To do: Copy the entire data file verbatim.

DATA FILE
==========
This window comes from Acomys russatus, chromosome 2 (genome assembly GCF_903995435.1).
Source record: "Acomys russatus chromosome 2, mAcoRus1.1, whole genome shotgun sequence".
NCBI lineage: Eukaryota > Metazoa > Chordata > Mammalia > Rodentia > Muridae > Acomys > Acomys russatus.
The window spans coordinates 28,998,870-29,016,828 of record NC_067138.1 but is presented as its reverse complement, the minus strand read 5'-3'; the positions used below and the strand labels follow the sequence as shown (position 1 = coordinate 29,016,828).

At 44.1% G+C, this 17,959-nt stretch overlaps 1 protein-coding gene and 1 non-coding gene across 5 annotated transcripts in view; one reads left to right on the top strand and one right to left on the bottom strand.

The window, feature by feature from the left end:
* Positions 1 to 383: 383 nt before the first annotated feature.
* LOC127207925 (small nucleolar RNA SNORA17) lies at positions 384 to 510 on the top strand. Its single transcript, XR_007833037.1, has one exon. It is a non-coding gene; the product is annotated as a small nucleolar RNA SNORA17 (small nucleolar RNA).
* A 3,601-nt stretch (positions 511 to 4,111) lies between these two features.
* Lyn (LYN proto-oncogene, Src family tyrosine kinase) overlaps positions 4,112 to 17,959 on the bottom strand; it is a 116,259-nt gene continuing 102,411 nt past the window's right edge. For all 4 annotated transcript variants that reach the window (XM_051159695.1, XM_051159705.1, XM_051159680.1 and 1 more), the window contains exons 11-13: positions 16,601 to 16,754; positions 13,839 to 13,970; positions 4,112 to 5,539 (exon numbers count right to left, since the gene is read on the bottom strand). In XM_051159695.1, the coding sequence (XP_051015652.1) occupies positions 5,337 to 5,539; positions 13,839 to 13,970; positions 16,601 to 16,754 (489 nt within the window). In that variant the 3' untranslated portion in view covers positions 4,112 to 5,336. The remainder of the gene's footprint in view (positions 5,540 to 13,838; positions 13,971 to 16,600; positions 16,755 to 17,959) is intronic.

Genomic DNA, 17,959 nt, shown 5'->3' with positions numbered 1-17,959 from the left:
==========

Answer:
This window comes from Acomys russatus, chromosome 2 (genome assembly GCF_903995435.1).
Source record: "Acomys russatus chromosome 2, mAcoRus1.1, whole genome shotgun sequence".
NCBI lineage: Eukaryota > Metazoa > Chordata > Mammalia > Rodentia > Muridae > Acomys > Acomys russatus.
The window spans coordinates 28,998,870-29,016,828 of record NC_067138.1 but is presented as its reverse complement, the minus strand read 5'-3'; the positions used below and the strand labels follow the sequence as shown (position 1 = coordinate 29,016,828).

At 44.1% G+C, this 17,959-nt stretch overlaps 1 protein-coding gene and 1 non-coding gene across 5 annotated transcripts in view; one reads left to right on the top strand and one right to left on the bottom strand.

The window, feature by feature from the left end:
* Positions 1 to 383: 383 nt before the first annotated feature.
* LOC127207925 (small nucleolar RNA SNORA17) lies at positions 384 to 510 on the top strand. Its single transcript, XR_007833037.1, has one exon. It is a non-coding gene; the product is annotated as a small nucleolar RNA SNORA17 (small nucleolar RNA).
* A 3,601-nt stretch (positions 511 to 4,111) lies between these two features.
* Lyn (LYN proto-oncogene, Src family tyrosine kinase) overlaps positions 4,112 to 17,959 on the bottom strand; it is a 116,259-nt gene continuing 102,411 nt past the window's right edge. For all 4 annotated transcript variants that reach the window (XM_051159695.1, XM_051159705.1, XM_051159680.1 and 1 more), the window contains exons 11-13: positions 16,601 to 16,754; positions 13,839 to 13,970; positions 4,112 to 5,539 (exon numbers count right to left, since the gene is read on the bottom strand). In XM_051159695.1, the coding sequence (XP_051015652.1) occupies positions 5,337 to 5,539; positions 13,839 to 13,970; positions 16,601 to 16,754 (489 nt within the window). In that variant the 3' untranslated portion in view covers positions 4,112 to 5,336. The remainder of the gene's footprint in view (positions 5,540 to 13,838; positions 13,971 to 16,600; positions 16,755 to 17,959) is intronic.

Genomic DNA, 17,959 nt, shown 5'->3' with positions numbered 1-17,959 from the left: